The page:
The quietness of the weekend has continued – luckily my little one is on the improve healthwise, but we had a very long disrupted night and I now have what he’s been fighting off all week. Even though it’s predictable, I always hope that it will sail past me. So I’m very slow going and gardening has had to be an indoor affair today, which has turned out well in the end. DH found the box where all our seeds are stored (temporarily lost in the renovation of the garage) so I was able to do a stocktake, organise and declutter them and give them a new home in the kitchen hutch.
I’ve then been able to put together a list from Digger’s seed catalogue to order this week. I think browsing through seed catalogues is one of my favourite adult pastimes. It also requires a great deal of self-restraint 😂 having the stocktake done has helped with that.
I’m going to try a couple of new tomato varieties this year as well as get early, mid and late-season potato varieties. Last year we only planted earlies, and learned that they were so early to grow. We got a marvellous harvest and a taste for what truly fresh potatoes taste like, we’re going the full hog this year.
With the cost of living skyrocketing at the moment, it feels so wonderful to know that we can grow a percentage of our food. Hopefully year on year that percentage will grow as we become better gardeners. I nearly fainted when I saw green beans in the grocery store for $27.99/kg and lettuces for $11.99 each. Pure madness! But sadly, I don’t see how that’s going to change anytime soon. So being able to grow my lettuce feels GREAT.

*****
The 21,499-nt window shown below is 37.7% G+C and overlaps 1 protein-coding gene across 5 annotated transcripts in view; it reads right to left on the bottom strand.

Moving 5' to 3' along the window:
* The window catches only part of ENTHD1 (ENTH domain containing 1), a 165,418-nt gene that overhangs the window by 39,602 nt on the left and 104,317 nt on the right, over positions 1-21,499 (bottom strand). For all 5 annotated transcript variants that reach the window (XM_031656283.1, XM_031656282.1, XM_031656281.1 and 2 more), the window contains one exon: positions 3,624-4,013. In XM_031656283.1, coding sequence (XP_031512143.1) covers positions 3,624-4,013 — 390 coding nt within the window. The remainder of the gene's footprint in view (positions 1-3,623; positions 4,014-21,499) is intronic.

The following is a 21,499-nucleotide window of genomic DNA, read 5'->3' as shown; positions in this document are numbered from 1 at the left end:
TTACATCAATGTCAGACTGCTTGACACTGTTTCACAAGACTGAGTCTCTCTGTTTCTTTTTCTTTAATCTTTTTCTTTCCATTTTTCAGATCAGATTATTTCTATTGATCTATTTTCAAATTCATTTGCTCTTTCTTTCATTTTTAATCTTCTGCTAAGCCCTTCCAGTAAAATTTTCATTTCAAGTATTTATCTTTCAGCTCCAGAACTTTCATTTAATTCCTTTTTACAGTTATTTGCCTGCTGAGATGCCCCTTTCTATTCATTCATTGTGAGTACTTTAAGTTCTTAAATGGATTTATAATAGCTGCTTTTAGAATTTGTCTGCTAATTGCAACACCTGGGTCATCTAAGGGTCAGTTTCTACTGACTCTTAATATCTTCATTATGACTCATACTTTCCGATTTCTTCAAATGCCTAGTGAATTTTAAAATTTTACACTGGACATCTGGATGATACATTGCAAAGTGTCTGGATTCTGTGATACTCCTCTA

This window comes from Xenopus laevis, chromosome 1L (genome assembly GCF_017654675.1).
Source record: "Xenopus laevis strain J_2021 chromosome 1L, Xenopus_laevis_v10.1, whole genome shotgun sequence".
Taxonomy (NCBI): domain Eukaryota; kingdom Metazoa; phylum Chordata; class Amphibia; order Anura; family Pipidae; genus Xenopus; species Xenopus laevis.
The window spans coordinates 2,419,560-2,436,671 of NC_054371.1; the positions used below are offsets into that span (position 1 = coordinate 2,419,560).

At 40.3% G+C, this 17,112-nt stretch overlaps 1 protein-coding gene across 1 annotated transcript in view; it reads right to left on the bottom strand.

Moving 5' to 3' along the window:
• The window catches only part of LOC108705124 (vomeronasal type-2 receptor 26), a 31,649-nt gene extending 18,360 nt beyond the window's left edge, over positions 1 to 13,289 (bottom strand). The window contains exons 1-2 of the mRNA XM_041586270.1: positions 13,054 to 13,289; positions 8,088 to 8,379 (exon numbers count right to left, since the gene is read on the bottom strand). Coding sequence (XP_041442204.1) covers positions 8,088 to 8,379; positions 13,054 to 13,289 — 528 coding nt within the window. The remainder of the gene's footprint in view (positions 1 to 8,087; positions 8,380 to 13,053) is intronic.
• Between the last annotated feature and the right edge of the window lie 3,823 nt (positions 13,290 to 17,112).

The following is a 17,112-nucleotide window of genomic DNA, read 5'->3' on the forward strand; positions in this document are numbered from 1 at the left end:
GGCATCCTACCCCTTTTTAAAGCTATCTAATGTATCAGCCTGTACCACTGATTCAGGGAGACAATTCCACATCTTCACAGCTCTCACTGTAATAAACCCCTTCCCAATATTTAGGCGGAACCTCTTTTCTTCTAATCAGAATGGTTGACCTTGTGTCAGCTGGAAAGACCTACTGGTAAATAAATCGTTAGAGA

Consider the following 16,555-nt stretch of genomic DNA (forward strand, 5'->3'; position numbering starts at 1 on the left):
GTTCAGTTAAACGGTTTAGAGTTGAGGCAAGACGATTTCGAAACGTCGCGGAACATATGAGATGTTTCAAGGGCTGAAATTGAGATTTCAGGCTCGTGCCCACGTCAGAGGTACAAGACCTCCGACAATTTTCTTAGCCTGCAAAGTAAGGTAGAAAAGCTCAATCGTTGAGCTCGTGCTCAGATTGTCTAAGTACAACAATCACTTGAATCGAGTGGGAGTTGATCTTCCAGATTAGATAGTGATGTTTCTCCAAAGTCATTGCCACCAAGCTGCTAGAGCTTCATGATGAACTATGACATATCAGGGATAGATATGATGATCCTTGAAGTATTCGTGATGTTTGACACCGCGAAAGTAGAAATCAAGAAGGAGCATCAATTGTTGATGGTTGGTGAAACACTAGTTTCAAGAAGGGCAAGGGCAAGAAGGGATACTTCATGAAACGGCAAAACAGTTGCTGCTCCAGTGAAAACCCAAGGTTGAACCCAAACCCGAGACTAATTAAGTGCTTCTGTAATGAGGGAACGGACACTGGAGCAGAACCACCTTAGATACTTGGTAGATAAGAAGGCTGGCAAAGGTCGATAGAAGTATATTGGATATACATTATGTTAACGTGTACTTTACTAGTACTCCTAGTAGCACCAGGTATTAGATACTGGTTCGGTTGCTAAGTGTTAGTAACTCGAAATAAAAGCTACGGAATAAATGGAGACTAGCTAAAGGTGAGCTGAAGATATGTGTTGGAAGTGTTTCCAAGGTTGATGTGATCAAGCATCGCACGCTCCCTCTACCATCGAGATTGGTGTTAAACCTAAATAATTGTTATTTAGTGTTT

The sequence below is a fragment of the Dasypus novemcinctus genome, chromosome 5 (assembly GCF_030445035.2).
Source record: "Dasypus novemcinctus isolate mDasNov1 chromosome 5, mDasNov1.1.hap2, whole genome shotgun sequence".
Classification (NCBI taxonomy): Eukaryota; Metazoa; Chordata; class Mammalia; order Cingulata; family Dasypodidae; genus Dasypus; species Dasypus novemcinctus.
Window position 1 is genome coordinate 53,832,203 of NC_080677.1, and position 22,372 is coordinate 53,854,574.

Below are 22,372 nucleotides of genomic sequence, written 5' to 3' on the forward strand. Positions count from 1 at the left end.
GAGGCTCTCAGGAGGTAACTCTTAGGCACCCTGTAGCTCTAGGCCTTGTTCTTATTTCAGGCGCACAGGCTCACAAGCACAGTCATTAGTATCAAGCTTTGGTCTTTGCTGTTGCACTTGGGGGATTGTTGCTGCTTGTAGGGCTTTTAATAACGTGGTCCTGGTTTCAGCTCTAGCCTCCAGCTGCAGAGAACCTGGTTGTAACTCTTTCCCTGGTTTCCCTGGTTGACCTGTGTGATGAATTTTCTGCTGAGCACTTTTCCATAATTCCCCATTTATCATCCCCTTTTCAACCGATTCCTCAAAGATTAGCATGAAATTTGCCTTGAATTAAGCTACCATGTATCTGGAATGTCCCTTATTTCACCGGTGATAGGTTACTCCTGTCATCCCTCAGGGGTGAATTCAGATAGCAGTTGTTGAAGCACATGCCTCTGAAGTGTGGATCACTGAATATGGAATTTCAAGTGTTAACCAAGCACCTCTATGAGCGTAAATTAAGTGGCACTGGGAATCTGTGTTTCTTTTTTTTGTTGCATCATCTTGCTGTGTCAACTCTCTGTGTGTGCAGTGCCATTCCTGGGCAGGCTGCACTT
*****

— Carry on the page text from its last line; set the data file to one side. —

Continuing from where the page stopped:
Speaking of, my final little task for the day was to prick out last Sunday’s seeds into propagation cells. They’ve sat on my warm kitchen window all week and it’s been such a source of joy watching them stir to life. I’ve now got 32 lettuce and 32 rocket seedlings in their little greenhouse on the north face of the house. These should be ready to go into the garden in about a month. Learning to propagate veggies from seed has been a valuable skill to learn as we’re able to fill the garden with heirloom varieties at a much cheaper price compared to buying them as seedlings. If you’d like to learn, I highly recommend starting here with Charles.